Global financial market confidence has collapsed, and visions of the 1930s are flooding back. Recession probability models are flashing red: some suggesting there is now more than a 50 per cent probability of America entering recession before the end of the year. The world’s advanced economies now need an unlikely combination of luck and wise policy to avoid a double dip.
Only a few months ago, economic forecasts were upbeat: the global economy seemed set for a third year of recovery following the great recession of 2008. So what went wrong? First, the contractionary effects of excessive private debt have continued to hold down household spending, especially in the US, the UK and the peripheral European economies. For a while last year it seemed that households had retrenched enough, when consumers’ expenditure started tentatively to rebound. This year, however, higher oil prices squeezed consumers while labour and housing markets stayed weak. Consumers lost confidence.
The weak underlying condition of household balance sheets means that even relatively minor shocks can knock consumers off their stride. But this has been made infinitely worse by a second factor: policymakers totally unable to cope with the stream of challenges thrown at them. It was one thing to come together to respond to the 2008 crisis. But having thrown all known weapons at it, and having just barely stabilised the situation, there is now no agreement on what to do next.
This state of indecision applies to the economics profession too. Many economists were willing to support the use of fiscal and central bank balance sheets to prevent a depression in the early days of the financial crisis, but there is now much concern about the risks of high public debt ratios, and the unprecedented current central bank holdings of that debt.
Most economists, and I am among them, still believe the most pressing concern is a shortage of demand, but there are legitimate worries about whether this can be fixed indefinitely by expanding public debt or direct monetary creation. There is also a vociferous group of anti-Keynesians, who think that such action is worse than useless. Many of us used to wonder how policymakers in the 1930s, and in Japan during its two lost decades, persuaded themselves it was impossible to address a chronic shortage of demand. Having lived through the past two years, their mistakes are easier to understand.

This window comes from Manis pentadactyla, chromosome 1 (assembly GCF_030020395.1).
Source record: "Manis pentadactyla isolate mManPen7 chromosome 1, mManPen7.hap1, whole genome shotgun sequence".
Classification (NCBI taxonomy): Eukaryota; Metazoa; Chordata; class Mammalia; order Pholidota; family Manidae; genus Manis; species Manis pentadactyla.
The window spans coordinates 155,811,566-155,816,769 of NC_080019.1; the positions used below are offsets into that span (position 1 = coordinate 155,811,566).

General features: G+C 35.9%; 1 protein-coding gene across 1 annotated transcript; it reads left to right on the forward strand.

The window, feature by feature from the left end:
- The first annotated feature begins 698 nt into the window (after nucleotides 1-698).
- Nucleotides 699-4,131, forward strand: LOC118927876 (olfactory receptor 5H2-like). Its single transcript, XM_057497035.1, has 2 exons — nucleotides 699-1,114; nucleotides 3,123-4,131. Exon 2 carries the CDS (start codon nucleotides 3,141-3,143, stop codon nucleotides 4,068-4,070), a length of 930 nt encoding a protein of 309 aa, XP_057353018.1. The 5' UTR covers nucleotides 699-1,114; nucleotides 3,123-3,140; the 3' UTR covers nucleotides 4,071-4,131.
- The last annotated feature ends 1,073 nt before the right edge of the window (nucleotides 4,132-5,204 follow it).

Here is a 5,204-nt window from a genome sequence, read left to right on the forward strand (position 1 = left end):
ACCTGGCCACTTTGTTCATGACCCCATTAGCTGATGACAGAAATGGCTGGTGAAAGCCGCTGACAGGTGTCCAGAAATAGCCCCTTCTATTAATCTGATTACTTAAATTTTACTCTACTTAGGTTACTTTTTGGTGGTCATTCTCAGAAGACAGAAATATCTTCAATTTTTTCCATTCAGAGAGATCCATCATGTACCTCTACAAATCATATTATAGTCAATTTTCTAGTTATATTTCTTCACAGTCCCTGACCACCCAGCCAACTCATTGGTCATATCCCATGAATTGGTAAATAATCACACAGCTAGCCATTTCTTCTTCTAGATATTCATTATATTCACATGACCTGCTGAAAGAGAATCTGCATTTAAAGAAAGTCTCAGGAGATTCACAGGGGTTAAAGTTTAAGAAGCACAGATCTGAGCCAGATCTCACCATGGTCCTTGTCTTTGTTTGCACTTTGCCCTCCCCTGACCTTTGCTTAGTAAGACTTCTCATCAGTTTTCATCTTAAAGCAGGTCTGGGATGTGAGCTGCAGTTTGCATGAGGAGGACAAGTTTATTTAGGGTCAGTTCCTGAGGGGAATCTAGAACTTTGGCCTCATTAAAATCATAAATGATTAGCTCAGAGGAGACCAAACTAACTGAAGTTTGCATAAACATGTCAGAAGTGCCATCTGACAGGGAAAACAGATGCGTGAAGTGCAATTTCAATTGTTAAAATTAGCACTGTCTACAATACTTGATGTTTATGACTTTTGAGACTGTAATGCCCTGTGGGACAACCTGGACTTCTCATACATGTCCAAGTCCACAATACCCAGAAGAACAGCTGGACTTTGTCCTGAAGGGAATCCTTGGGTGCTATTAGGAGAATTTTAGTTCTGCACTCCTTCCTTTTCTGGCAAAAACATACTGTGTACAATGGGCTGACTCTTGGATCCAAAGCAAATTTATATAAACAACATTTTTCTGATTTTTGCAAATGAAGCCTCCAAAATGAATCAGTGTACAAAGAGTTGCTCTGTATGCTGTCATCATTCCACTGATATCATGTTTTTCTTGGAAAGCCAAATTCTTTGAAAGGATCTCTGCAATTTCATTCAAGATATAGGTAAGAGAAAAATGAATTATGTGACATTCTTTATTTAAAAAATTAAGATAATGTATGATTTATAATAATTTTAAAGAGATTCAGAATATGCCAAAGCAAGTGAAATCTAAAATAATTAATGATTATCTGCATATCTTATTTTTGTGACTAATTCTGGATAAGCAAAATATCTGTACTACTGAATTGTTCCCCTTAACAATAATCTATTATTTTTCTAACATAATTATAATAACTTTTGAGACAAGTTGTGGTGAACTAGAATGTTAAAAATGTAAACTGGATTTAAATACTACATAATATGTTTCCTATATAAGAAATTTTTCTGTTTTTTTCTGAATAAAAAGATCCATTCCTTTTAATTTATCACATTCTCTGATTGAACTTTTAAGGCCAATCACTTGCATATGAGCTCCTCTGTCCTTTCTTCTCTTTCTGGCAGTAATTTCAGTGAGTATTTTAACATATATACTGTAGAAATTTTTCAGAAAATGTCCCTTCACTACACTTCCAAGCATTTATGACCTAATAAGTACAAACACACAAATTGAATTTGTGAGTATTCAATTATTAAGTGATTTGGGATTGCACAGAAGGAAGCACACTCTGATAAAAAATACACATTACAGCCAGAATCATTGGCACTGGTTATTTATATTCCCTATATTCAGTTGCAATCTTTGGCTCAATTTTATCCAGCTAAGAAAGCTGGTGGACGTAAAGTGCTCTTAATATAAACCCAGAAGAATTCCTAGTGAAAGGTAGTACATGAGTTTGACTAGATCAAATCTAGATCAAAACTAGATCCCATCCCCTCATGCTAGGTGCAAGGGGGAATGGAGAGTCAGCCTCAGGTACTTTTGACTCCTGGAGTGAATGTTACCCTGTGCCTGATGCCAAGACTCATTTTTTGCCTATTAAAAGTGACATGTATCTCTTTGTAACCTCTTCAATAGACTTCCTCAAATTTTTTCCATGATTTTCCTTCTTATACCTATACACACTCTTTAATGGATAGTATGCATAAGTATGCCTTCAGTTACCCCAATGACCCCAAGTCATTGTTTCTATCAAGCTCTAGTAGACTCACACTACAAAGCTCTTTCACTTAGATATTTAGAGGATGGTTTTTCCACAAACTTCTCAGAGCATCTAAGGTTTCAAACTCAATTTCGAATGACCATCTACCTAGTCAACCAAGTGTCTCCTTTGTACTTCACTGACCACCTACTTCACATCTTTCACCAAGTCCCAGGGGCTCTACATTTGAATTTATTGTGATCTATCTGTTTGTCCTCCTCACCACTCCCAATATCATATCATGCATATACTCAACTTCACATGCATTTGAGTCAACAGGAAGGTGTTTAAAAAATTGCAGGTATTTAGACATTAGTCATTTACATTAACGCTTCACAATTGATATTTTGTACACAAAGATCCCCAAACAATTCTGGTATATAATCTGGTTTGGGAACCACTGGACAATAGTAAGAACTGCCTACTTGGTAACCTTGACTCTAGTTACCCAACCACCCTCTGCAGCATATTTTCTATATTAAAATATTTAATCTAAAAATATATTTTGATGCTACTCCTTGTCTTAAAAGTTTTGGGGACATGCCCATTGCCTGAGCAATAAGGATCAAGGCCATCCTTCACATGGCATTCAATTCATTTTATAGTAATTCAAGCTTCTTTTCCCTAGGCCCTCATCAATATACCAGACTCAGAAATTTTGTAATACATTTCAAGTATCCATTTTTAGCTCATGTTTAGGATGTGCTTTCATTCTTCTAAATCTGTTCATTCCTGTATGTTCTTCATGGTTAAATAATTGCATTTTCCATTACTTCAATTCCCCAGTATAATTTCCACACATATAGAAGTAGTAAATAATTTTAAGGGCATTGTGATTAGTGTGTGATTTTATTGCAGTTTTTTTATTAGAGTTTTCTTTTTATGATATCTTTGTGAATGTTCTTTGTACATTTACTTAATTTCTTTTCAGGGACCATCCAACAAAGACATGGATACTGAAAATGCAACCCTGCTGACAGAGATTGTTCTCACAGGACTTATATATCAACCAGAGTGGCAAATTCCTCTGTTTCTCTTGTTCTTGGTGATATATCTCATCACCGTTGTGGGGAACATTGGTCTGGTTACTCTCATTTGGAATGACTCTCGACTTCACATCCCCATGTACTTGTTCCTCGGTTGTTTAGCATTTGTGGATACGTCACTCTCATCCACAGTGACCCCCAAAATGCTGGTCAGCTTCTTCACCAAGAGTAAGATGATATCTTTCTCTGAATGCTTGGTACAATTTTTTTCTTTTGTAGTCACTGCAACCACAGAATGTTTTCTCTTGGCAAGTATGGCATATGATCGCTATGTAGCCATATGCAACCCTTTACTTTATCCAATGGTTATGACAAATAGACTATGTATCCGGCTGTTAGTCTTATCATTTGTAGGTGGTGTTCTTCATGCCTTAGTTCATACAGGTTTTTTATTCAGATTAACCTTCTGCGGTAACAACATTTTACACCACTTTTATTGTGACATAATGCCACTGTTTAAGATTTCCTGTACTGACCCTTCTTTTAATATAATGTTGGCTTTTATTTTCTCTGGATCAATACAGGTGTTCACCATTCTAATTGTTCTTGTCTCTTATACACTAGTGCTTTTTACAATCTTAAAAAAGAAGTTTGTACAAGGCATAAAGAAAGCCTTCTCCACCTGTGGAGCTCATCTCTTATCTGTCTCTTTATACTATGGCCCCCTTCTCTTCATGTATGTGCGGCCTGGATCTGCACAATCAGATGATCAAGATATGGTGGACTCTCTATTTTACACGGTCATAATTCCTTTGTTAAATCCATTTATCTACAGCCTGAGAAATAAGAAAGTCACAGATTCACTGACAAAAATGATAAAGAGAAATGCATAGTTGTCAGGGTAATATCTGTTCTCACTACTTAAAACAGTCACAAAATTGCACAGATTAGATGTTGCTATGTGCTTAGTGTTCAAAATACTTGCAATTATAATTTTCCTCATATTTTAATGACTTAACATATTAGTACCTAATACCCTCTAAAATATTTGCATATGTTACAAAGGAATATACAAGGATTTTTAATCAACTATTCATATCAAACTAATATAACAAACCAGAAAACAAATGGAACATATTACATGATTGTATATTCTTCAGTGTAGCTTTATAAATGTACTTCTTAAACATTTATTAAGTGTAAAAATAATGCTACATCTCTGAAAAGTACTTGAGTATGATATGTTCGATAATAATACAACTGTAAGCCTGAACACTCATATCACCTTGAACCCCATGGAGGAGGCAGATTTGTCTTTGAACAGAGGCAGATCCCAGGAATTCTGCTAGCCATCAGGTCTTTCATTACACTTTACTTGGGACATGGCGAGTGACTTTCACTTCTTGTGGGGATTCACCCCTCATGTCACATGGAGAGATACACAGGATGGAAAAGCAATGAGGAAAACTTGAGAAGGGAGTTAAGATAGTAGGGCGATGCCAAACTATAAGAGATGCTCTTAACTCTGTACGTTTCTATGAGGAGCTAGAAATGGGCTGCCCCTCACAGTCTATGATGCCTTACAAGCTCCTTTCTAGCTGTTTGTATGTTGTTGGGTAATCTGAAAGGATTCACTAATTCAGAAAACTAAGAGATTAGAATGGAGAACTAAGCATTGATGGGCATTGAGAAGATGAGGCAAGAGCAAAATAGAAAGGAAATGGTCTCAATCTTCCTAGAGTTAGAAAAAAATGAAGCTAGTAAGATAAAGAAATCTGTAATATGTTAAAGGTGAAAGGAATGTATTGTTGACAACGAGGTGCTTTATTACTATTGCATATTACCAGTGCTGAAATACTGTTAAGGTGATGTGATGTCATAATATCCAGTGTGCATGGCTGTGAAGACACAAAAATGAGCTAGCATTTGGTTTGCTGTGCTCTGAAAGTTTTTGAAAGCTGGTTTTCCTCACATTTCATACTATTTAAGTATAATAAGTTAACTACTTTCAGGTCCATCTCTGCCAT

With economists divided and each side holding views with entrenched certainty, policymakers have fallen back on familiar orthodoxies, such as balancing budgets and normalising monetary policy. Some of this is understandable, given the inevitable uncertainties they face, but there have been big unforced errors.
The abject failure of the eurozone to conduct an elementary rescue operation during its sovereign debt crisis is a case in point. Germany says all options are on the table, except the one that would work, which is a greater issue of eurobonds. President Nicolas Sarkozy of France had a chance to explain this to chancellor Angela Merkel on the phone on Friday. Let us hope that he did so.
The other unforced error was the pantomime in Congress about the US debt ceiling. We needed an uncontroversial increase, along with a long-term plan for fiscal sustainability and some near-term, temporary, tax reductions. Instead we saw US politicians persuade investors that the strongest nation on earth, with its own currency, limitless taxable capacity and a credible central bank, might actually choose to default on its sovereign debt for political reasons. They finally stepped back from the brink, but not before severely shaking the world’s confidence in the ability of Washington to lead the global economy out of its malaise.
Now, the markets are looking once more at the Federal Reserve, which meets on Tuesday amid expectations that it will announce another round of quantitative easing. I doubt it is ready to do so. More worrying is the fact that many investors believe quantitative easing may at best be irrelevant in present circumstances. After all, US Treasury yields are already about 2.5 per cent. How much lower can they go? And would it matter very much if they did fall further? The nightmare scenario is the markets decide the global economy needs more help from policymakers, but the latter decide they have run out of ammunition, or are firing blanks.
So where are the escape routes? The first is that oil prices might fall, bringing down global inflation and boosting incomes. If this happened some of the forces that weakened the world economy earlier this year would then go into reverse, while central banks would be more willing to ease further. The second is that the corporate sectors of the developed economies, which are in rude health given the economic backdrop, may gradually pass their profits growth into extra employment and investment. They have been showing signs of doing this, but recent policy confusion threatens to damage business confidence. Friday’s slightly better jobs data from the US offer at least a few rays of hope.
The global economy stands on the brink of a double-dip recession. We now need leaders ready to prevent it from happening. If not, those images of the 1930s will quickly seem much less old-fashioned.
The writer is co-founder of Fulcrum Asset Management and Prisma Capital Partners